Lynne Wilson Orr, Principal, Parkin Architects Limited
Paediatric hospitals are well-known for theming their interior design. Everything from trains to space to underwater themes have been developed to add visual interest for hospitalized children. Chicago’s Children’s Memorial Hospital even has a real fire engine in one of its lobbies, and a sculpture of a mother whale and her calf animate the main lobby. Adult facilities are also being themed, with ‘spa’ and nature themes being the most popular. Natural-looking materials, views to gardens, soft colours, artwork and spectacular lighting systems make these spaces warm and welcoming.
Healthcare architects and designers are well aware of research that indicates that people get better faster, need less pain medication and believe they have received a better quality of care, if they are in a well-designed, patient-friendly environment. As a result, healthcare administrators are reallocating capital construction funds to allow designers to: incorporate silk-screened panels to divide large waiting spaces into smaller, more comfortable seating areas; provide soft seating and fireplaces in waiting areas; and make hospital entrances look less like airport waiting rooms and more like hotel lobbies. Over the years, and with input from organizations such as Planetree and the Center for Health Design, healthcare interiors have evolved from cold, sterile places painted an insipid palette of pastels to warm, inviting places with lots of colour and pattern, interesting artwork, and with enough space to make patients and family alike feel cared-for and welcome.
I read an article today about healthcare surfaces and how they are selected that concerns me greatly about the future of healthcare interiors. The author claims that materials and finishes are selected almost solely for their visual appeal with little regard to how easily they can be cleaned and that patients in hospitals are exposed to more viruses and bacteria than they should be. In essence, she suggests that those who make these selections ignore infection and prevention issues and as a result create unsafe environments for patients, families and staff. She advocates treating surfaces as fomites (which are objects or materials that can act as hosts for infectious organisms) and selecting materials solely on the basis of their ability to reduce risk and prevent transmission of diseases. Over the last couple of years we have seen many hospitals refuse to allow any wooden furnishings, window curtains, carpeting and plants to be incorporated into their facilities because of cleaning and infection concerns. If hospitals continue along this path and now follow this lead to further restrict interior materials, it seems that the pendulum could be about to swing back to shiny, glazed walls, polyurethane furniture with no upholstery, and really depressing environments.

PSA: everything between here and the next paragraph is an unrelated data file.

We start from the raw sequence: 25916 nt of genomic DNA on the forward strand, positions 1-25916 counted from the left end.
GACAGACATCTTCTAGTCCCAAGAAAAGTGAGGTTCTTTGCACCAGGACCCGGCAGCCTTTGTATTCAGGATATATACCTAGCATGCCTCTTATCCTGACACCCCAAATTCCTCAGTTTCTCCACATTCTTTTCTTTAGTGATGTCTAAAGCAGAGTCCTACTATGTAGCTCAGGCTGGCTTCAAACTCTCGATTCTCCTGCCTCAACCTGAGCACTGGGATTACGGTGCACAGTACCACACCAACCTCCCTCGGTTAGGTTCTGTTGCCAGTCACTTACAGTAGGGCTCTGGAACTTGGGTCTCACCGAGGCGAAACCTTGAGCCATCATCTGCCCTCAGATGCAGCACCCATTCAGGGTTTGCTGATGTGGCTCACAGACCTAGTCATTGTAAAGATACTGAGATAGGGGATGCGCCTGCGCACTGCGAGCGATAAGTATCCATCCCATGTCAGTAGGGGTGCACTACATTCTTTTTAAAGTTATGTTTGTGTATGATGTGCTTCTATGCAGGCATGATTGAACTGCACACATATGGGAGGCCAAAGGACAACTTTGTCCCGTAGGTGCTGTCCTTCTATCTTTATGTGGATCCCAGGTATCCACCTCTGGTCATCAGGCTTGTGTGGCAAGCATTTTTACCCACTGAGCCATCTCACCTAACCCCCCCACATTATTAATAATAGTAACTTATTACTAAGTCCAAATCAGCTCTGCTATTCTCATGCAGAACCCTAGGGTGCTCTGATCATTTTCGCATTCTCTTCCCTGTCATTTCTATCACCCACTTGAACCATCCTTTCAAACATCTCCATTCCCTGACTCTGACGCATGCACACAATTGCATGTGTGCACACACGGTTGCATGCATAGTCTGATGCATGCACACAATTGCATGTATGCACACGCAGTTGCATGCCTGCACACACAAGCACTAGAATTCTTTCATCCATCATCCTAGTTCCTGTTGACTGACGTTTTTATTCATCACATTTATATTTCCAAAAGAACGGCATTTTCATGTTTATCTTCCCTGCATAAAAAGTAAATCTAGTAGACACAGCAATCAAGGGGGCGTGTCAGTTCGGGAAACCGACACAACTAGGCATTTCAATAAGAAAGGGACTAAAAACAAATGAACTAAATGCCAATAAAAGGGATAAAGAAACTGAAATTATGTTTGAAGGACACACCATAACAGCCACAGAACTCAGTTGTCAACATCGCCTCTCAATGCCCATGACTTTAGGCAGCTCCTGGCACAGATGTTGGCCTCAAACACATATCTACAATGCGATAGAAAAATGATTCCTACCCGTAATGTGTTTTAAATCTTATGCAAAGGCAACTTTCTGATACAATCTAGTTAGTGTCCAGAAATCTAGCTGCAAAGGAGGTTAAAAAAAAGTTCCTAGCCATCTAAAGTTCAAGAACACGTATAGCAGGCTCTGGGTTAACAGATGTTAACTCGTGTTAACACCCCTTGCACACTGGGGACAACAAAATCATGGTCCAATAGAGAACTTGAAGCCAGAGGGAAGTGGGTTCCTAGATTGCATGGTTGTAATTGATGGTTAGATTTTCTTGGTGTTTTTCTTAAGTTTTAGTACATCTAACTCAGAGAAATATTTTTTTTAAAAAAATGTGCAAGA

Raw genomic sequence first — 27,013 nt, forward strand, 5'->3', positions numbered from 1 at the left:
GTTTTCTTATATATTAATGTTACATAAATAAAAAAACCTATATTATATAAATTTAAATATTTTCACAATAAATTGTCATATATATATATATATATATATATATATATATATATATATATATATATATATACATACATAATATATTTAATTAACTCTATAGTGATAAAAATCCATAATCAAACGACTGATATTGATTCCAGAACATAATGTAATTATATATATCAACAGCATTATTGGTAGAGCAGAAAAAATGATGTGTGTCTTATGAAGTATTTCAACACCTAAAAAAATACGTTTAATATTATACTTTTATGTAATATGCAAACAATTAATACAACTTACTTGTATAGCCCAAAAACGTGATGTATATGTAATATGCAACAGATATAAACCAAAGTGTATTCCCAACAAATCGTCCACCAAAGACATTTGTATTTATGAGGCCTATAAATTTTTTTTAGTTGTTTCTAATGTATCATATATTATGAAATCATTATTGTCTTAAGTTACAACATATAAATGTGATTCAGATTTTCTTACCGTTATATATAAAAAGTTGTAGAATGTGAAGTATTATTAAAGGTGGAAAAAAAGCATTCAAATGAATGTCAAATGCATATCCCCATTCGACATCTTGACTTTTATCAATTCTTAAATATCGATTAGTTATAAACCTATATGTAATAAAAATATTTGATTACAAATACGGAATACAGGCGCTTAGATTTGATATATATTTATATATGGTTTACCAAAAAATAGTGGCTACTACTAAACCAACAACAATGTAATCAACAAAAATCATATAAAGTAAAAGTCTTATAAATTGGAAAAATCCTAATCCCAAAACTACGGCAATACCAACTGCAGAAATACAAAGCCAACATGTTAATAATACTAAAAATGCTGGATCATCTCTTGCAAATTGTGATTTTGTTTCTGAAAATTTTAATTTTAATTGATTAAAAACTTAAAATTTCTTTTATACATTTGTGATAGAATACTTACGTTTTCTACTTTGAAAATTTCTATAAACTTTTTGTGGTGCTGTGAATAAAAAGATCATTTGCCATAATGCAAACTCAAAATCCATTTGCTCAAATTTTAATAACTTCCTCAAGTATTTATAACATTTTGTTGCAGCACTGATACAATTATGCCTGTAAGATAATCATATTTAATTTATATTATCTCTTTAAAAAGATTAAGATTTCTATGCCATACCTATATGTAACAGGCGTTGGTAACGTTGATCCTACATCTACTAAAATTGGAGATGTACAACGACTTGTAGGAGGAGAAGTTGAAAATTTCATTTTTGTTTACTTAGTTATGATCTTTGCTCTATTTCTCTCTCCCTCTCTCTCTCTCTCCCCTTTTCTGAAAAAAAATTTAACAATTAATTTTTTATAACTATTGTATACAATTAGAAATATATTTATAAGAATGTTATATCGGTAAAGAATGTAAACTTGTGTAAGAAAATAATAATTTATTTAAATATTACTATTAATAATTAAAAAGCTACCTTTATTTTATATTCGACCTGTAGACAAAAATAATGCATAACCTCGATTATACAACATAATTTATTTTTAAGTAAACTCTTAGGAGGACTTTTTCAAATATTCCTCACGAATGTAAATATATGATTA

I take exception to the idea that healthcare designers don’t think about safety issues when creating interiors. Parkin’s healthcare designers are very, very aware of infection prevention and control issues with materials and finishes, and also with issues that are created by poor detailing and designs that could create conditions for opportunistic bacteria and viruses to make themselves at home. Our designers spend hours researching materials, their propensity for staining, whether they support the growth of bacteria and viruses, what cleaning protocols the client currently has, warranties, durability, and detailing, to ensure that there are no cracks and crevices where bugs can live. We don’t depend on antimicrobial finishes on materials as there is very little evidence as to their durability. We review our specifications continually to ensure that they are up-to-date, and that we are working with the most current information. Manufacturers frequently change products and we need to know that what we are specifying is appropriate. And we work very hard to continually push the boundaries of what healthcare design should be, creating interesting and supportive spaces for patients, staff and visitors.
My concern is that there has to be a balance between the need to protect patients and staff from Hospital Acquired Infections (HAIs) and the intrinsic need that we all have to be cared for in supportive hospital environments when we need healthcare. Let’s not go back to those horrible post-war institutions that made most people feel sicker than they were because the environment was so depressing—but could be sterilized such that no germ dared to invade! Instead, let’s look to continue to develop materials and finishes that are easily cleaned and disinfected (which are not the same thing by the way), but also provide visual interest and create the healing environments that we all need and deserve.